• Level 3: If the S&P 500 declines 20%, trading would be suspended for the remainder of the day.

Notable trading halts on Wall Street

The panic of 1873

A Philadelphia bank known as Jay Cooke & Company declares bankruptcy due to feeble demand for its railroad bonds.

Jay Cooke was one of the biggest underwriters of treasuries and triggered a panic that reverberated throughout the broader stock market.

The New York Stock Exchange halted trading for 10 days as a result of the bankruptcy.

July 31, 1914

During World War I (the Great War), the New York Stock Exchange shut down its operations completely after many foreign traders began selling their stocks hoping to raise money for the war effort.

The halt started on July 31 following a plunge of 20% or more in blue-chip stocks and went on for another four and a half months.

To this day, it is the longest stoppage in the stock exchange history. All of the world’s stock markets followed suit and paused trading by August 1.

Black Monday 1987

The Black Monday market crash occurred on October 19, 1987, when all three levels were activated after the Dow fell by 22.6%. The S&P 500, on the other hand, fell by 20% on the other hand

The crash was blamed on among others an ailing U.S. economy, geopolitical tensions, and falling crude oil prices.

Historians also believe that computerized trading, which was still in its infancy, may have contributed to the crash.

9/11 terrorist attacks

The U.S. stock market never opened following the terrorist attacks of Sept 11, 2001, on the World Trade Center in New York.

The NYSE and Nasdaq chose not to open for trading that day and remained closed until Sept. 17 given the confusion surrounding the source and implications of the attacks, and proximity to Wall Street.

The two exchanges remained shut until September 17, making it one of the longest closures in Wall Street’s history.

May 6, 2010 flash crash

On May 6, 2010, the Dow dropped by 1,000 points in a span of 10 minutes. This was the biggest slump on record at the time and is thought to have cost $1 trillion in equity.

The Dow then promptly shot back up again, recouping nearly all of the earlier losses leaving regulators and traders baffled and traumatized.

In its report on the events of the flash crash, the SEC put the blame on a British trader Navinder Singh Sarao who initiated a sell program to sell a total of 75,000 E-mini contracts (valued at approximately $4.1bn) as a hedge to an existing equity position.

2020 Covid crash

On March 12, 2020, U.S. stock markets briefly shut down due to a massive sell-off that was sparked by fears about the coronavirus global pandemic.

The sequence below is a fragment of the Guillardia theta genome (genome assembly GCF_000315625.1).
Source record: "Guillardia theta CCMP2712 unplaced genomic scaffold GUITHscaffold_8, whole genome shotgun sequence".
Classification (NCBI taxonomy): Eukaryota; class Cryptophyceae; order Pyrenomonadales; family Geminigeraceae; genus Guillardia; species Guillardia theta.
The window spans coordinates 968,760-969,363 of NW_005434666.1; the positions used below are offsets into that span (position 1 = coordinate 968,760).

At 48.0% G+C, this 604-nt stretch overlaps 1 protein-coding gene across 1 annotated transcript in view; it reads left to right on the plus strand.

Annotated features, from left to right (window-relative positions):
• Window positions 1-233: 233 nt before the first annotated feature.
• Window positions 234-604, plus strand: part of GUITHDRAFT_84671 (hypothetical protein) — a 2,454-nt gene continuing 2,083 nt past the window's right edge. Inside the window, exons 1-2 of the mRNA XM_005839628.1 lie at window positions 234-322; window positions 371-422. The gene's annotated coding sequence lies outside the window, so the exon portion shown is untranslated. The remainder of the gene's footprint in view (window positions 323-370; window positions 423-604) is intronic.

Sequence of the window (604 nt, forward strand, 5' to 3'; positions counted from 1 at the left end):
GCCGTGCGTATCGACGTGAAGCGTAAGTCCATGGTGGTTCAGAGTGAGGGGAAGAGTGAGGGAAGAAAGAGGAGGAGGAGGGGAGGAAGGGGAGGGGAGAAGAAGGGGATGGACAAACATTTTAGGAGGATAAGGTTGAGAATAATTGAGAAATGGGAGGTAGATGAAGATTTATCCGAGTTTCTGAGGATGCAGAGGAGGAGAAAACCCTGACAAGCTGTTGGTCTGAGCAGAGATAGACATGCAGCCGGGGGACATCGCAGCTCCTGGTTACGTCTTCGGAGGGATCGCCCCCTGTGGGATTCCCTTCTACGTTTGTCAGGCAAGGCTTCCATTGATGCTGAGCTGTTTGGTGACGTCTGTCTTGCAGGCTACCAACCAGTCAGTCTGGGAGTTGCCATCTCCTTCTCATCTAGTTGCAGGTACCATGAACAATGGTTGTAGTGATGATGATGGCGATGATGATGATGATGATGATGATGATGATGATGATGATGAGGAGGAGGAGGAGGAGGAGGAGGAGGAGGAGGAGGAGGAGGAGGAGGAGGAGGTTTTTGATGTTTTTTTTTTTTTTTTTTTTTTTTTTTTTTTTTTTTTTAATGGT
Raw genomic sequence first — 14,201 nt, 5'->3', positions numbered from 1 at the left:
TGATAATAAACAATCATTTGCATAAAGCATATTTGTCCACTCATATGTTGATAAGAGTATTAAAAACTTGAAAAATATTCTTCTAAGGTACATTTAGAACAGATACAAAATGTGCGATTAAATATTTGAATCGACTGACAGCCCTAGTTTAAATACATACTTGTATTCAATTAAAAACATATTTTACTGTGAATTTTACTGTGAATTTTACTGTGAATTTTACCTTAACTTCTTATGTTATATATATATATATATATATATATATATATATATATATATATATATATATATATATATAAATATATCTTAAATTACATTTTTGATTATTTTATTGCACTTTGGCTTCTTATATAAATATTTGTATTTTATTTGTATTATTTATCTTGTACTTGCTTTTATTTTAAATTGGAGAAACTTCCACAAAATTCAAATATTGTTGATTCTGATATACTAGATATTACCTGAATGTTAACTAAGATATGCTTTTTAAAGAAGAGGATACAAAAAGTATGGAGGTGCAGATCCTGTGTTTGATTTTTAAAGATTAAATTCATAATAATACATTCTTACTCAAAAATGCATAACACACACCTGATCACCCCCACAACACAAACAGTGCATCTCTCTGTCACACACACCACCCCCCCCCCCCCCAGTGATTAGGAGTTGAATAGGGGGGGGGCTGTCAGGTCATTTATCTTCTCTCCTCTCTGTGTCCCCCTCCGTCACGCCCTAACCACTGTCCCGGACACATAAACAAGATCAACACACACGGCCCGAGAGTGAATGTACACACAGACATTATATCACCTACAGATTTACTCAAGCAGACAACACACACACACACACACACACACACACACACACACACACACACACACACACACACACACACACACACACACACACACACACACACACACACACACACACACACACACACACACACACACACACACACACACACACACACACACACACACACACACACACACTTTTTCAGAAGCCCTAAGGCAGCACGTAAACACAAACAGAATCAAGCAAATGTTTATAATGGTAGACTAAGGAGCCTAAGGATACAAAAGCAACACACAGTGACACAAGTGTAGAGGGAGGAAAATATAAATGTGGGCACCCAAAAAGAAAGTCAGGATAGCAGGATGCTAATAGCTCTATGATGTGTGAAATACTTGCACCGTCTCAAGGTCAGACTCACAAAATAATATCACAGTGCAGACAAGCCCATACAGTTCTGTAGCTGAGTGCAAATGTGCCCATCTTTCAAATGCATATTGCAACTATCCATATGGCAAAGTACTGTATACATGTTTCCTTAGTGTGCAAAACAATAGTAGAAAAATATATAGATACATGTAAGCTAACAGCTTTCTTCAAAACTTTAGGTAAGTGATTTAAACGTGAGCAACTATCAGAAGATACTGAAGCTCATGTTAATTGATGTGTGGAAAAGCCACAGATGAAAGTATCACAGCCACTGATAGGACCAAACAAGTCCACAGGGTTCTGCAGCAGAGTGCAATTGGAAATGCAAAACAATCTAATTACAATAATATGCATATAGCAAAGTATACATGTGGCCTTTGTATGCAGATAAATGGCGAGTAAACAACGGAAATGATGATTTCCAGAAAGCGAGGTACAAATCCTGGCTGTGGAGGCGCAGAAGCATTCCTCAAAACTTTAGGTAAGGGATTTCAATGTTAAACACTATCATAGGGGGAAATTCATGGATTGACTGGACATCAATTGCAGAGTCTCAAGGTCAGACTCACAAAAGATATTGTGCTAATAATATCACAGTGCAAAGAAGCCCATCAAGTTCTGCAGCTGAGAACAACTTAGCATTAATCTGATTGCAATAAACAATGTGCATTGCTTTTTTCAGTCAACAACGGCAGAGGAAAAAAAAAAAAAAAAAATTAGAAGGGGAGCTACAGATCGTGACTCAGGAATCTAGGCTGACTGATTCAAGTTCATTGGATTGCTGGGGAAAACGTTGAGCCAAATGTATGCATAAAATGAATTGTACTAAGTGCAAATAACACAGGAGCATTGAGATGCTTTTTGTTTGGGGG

The sell-off was predicted by stock futures, which began to slide shortly after then-President Donald Trump announced the previous evening that he would impose a travel ban on European nations.

Tensions from growing coronavirus concerns, the sudden WHO’s decision to declare the disease a pandemic, and the NBA canceling its season also spooked the market.

Markets opened at 9:30 am ET on March 12, and the Level 1 circuit breaker was triggered approximately six minutes into the session.

 “Meme stocks” trading halt, 2021

Earlier this year, retail traders were outraged when popular stock trading app Robinhood ($HOOD) halted buying of the so-memes stocks – companies like GameStop and AMC.

Robinhood initiated the halt during a Reddit-inspired trading frenzy in January, which saw millions of novice traders push GameStop and AMC stocks and options to extreme highs.

The trading app only allowed traders to sell.

Robinhood blocked purchases of several hot meme stocks as the hype increased, telling traders that it was forced to restrict the trading to comply with the rules of its clearinghouse.

Other online stock brokers also followed suit by imposing some restrictions.

Bottom Line

As a full-time day trader, it’s certain that you will get caught in volatility halts once in a while. This is why it is important to know why halts occur, what causes them, and how to deal with them.

While stocks are halted, they cannot be traded by anyone. In addition, brokers cannot publish indications or quotations of interest.

However, not all activity is inaccessible. Traders can take part in options trading or cancel open orders.

Trading generally resumes within the hour and often occurs on rectification of halt-worthy conditions. But when trading resumes, the stock can reopen at any price. There really isn’t a lot you can do if you get caught in a halt but to wait until trading resumes.

The post What Triggers A Volatility Halt In Stocks? appeared first on Warrior Trading.

Original source: https://www.warriortrading.com/what-triggers-a-volatility-halt/